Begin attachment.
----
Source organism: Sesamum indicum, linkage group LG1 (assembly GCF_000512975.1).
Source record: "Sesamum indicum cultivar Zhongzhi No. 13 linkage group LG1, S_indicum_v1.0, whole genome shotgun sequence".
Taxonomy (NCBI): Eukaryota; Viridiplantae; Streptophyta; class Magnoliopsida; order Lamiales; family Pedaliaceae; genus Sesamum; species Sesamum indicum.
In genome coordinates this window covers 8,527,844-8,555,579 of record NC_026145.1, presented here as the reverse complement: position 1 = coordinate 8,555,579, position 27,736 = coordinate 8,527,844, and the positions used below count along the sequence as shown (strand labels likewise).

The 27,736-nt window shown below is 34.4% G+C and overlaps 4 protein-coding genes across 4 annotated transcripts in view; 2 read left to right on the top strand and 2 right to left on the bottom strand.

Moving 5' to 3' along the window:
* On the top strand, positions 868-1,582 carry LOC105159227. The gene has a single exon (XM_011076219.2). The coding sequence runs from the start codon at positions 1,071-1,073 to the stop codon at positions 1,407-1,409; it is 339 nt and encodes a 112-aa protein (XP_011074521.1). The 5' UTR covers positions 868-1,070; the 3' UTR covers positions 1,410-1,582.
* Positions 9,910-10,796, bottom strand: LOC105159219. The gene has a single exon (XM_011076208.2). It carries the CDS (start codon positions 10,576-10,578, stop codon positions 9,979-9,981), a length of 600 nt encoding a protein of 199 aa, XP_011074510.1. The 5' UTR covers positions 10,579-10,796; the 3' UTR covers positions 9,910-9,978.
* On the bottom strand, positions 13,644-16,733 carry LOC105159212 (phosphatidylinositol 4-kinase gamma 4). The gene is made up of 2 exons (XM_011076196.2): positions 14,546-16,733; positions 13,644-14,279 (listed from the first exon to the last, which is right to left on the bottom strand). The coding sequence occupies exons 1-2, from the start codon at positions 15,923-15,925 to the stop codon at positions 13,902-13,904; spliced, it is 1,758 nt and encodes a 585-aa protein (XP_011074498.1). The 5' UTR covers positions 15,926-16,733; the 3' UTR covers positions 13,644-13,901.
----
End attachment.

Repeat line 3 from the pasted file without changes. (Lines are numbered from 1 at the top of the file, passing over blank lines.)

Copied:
Taxonomy (NCBI): Eukaryota; Viridiplantae; Streptophyta; class Magnoliopsida; order Lamiales; family Pedaliaceae; genus Sesamum; species Sesamum indicum.